The public “don’t always take referenda very seriously, or think about the consequences” – Enda Kenny to David Cameron (Connelly, 2017:13)
On the 23rd June 2016 the United Kingdom (UK) voted to leave the European Union (EU) a decision many thought couldn’t happen for sanity reasons and the level of unknowns it presented. The decision by the British public has implications for all of Europe, none more so than Ireland. This essay will begin to unravel this decision in relation to the Irish economy. Coming out of a decade long recession Ireland simply can’t take the hit with the level of National debt possessed and when our recovery depended on both Ireland and the UK being in the EU single market according to Connelly (2017).
Following almost a decade-long recession the Irish economy has recovered well, albeit not completely unscathed, Ireland was recently announced as 8th best-performing economy moving into 2018 (World Economic Forum, 2018). The report attributes success and growth in Ireland’s strong performance in Growth and Development which includes overall GDP, employment and healthy life expectancy. Ireland also performs above average on Intergenerational Equity and Sustainability, driven by relatively low carbon emissions, strong human capital investment, and low levels of environmental damage. This follows a decade long recession from the indulgence of the Celtic Tiger. A favourable business climate now, coupled with tax increases in the form of levies, pension payment and a moratorium on employment in the recession means Ireland has drastically decreased its public-debt level by 43% in five years, this has also lent a hand to the recovery speed of Ireland (World Economic Forum, 2018). Despite a large reduction in disposal income from varying tax deductions in the recession, the Irish Governments’ borrowings to continue public spending throughout the recession meant money was flowing through the economy, even if at a much lower rate. Nevertheless, and despite growth, prosperity and a steady economy, Brexit is a massive threat to Ireland. While the Irish economy is experiencing strong growth, it is at a critical crossroad with the challenges of Brexit presenting far reaching implications for Ireland across a range of policy areas including trade, investment, the labour market, and energy (National Competitiveness Council, 2017). The impact also extends into the imminent structural shift in the UK’s trading relations with the EU, even if the border issue is resolved between Ireland and the UK in negotiations through the Good Friday Agreement, the border between the Republic and Northern Ireland will remain a border between the EU and Britain (Connelly, 2017).
Chaos, collapse, recession and increased unemployment by 800,000 was predicted post Brexit but hasn’t presented itself. Yes Britain has slipped down the GDP ranking tables with the United Kingdom placing 21st among advanced countries in this year’s IDI, but still not to the extent that was predicted. (World Economic Forum, 2018) According to The Economist (2018) this can be attributed to a number of factors, the uncertainty that preceded the Brexit vote has fizzled out as the leave voters got what they wanted in leaving the EU so they believe there is no need to rein in spending, while for remain voters the reality of Brexit is some way off. The vote on Brexit also coincided with an upswing in the global economy that Britain as been swept up in. However as Brexit nears closer the uncertainty may rare its head again. In the words of political commentator Johnny Fallon “The less Brexit harms Britain the better for Ireland”. (The Economist, 2017:24) While some in Europe would like to see Britain fail following Brexit, for Ireland that would be too detrimental a sour grape to wish for. Analysts believe the damage of Brexit to Irelands food and agribusinesses far outweigh any positive impacts on high-tech FDI. Following Brexit the FTSE 100 went into freefall immediately, plummeting 8 per cent wiping £120 billion off the value of the 100 biggest UK companies, as a result shares in Irish stock market were 9 per cent lower highlighting the sensitivity of the Irish economy to Brexit.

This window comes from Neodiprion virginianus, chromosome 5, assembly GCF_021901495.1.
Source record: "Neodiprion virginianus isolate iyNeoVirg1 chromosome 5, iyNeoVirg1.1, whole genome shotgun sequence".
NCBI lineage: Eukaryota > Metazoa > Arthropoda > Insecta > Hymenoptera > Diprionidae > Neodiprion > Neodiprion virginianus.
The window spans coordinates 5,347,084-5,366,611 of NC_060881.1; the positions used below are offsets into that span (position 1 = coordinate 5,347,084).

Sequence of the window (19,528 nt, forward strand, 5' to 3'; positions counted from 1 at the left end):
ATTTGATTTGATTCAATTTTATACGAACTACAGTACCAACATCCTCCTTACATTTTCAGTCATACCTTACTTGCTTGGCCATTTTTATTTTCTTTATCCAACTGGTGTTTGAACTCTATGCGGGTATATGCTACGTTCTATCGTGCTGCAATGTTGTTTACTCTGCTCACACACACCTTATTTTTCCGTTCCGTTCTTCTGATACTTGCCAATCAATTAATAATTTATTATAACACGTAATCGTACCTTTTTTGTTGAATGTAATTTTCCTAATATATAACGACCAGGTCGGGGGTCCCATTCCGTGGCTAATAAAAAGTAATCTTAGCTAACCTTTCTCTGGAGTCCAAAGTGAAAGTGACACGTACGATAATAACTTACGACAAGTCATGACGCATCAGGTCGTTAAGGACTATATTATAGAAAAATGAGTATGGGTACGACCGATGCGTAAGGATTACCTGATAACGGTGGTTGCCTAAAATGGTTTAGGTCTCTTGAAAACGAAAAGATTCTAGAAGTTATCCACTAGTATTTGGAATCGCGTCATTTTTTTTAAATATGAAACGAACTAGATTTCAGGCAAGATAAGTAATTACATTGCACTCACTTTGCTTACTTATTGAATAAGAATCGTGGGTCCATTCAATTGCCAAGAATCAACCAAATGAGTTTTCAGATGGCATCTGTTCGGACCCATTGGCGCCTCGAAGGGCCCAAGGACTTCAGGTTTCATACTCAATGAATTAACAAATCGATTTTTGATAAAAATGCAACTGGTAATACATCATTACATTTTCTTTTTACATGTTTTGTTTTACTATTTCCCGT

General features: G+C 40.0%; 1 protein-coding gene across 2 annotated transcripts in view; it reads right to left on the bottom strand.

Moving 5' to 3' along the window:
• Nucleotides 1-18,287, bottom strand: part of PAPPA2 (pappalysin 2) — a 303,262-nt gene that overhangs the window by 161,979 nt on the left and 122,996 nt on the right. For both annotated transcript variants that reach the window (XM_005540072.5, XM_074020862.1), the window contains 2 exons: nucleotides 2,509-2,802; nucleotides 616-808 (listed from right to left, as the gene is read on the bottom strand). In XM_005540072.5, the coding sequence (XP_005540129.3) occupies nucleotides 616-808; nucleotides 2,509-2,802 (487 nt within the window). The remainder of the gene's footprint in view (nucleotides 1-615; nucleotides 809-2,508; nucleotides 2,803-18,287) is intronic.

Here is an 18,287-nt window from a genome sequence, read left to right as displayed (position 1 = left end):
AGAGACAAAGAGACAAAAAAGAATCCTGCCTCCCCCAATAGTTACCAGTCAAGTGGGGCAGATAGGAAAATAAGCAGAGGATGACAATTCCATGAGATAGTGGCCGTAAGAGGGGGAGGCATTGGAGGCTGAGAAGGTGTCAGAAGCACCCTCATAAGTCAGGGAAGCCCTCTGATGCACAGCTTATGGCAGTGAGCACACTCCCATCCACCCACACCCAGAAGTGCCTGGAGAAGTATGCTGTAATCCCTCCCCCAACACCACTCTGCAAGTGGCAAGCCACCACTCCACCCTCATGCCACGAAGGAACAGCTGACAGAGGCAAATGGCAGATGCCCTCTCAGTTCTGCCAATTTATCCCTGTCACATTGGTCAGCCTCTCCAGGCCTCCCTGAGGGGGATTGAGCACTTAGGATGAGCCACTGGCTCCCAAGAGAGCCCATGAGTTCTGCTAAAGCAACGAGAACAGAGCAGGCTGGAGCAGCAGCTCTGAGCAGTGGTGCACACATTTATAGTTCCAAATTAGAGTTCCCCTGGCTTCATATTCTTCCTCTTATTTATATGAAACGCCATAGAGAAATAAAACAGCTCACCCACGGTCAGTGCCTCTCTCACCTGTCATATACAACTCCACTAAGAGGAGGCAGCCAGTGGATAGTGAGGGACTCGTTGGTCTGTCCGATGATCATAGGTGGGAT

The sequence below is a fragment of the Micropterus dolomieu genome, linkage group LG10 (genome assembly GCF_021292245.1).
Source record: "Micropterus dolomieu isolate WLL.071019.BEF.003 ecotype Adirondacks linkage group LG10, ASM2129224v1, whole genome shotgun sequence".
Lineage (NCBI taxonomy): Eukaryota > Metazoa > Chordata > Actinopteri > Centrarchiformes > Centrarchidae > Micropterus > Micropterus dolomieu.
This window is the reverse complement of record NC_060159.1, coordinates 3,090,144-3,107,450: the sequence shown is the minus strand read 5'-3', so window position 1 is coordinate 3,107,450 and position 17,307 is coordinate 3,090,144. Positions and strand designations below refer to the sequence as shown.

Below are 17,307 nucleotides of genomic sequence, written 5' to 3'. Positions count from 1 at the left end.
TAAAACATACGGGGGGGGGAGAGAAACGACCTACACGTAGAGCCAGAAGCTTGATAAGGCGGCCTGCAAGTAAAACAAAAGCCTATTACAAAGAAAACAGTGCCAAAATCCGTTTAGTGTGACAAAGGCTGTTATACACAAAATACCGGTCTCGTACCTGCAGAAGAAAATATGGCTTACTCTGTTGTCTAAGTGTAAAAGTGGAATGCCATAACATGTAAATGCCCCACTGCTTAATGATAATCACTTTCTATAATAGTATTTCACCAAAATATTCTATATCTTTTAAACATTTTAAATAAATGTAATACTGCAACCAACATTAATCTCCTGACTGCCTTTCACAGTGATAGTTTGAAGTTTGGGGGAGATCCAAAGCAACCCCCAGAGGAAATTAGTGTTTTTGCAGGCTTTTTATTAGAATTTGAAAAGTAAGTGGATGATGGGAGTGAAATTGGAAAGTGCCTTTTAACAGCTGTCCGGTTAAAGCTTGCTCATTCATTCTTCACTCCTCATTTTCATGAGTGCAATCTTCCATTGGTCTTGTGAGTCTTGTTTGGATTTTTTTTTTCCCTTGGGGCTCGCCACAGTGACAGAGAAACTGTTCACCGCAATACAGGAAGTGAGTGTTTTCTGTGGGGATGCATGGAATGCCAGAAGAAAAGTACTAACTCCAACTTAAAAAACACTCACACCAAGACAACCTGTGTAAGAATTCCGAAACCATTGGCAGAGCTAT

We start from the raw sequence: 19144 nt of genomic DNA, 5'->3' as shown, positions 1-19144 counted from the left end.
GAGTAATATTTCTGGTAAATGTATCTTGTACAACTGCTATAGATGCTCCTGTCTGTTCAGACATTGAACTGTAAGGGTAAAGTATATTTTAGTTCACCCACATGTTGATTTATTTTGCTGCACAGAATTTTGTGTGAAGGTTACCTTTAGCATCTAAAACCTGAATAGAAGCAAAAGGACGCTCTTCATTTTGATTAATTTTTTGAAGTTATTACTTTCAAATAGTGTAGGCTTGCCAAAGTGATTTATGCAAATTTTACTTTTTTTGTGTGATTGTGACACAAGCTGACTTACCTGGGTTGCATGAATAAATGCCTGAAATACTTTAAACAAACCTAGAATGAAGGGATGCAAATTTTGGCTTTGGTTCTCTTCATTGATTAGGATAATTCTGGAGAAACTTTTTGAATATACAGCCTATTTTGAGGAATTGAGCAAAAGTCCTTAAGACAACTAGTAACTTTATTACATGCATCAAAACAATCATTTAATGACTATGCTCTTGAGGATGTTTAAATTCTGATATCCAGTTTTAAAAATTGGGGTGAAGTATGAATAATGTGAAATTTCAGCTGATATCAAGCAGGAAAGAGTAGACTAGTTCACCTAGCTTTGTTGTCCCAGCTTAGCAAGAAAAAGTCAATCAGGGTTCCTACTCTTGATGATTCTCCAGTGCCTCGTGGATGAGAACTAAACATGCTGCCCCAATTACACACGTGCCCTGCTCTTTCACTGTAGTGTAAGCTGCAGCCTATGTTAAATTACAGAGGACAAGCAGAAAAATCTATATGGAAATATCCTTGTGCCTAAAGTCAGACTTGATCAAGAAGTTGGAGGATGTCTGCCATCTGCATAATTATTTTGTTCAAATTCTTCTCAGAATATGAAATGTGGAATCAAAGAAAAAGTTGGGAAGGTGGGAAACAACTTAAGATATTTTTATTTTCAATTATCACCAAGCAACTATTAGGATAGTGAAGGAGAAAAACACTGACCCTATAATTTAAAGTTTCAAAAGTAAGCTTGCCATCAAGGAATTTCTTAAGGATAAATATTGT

The relationship between the UK and Ireland in the EU goes beyond a single market relationship and into a membership decision-making level. On a number of issues the UK and Ireland have a consensus opinion which has formed a voting block. Without the large influence of the UK in European Union votes Ireland may lose out. This reared it head on 31st August 2016 when Ireland’s relationship with the European Union was thrown into the spotlight with the announcement that Apple had benefited on a tax deal to the sum of €13 billion explores Connelly (2017). Ireland and the UK were extremely close on key issues involving the single market and taxation, the exposure of the Apple deal left many in Brussels turning a headlight on Ireland Corporate taxation rate and level of multinational Headquarters. This also left Britain rubbing its hand together with a clear example of the control that EU is trying to have over individual sovereign nation’s governments control. According to Cooney (2007) throughout history the two key features of Irelands industrial development were the significance on Foreign Direct Investment (FDI) and secondly the high exports ratio among foreign owned companies in Ireland. The European Union is shining a light on the foundation of the Irish economy and Ireland no longer has its British counterpart, or its voting block.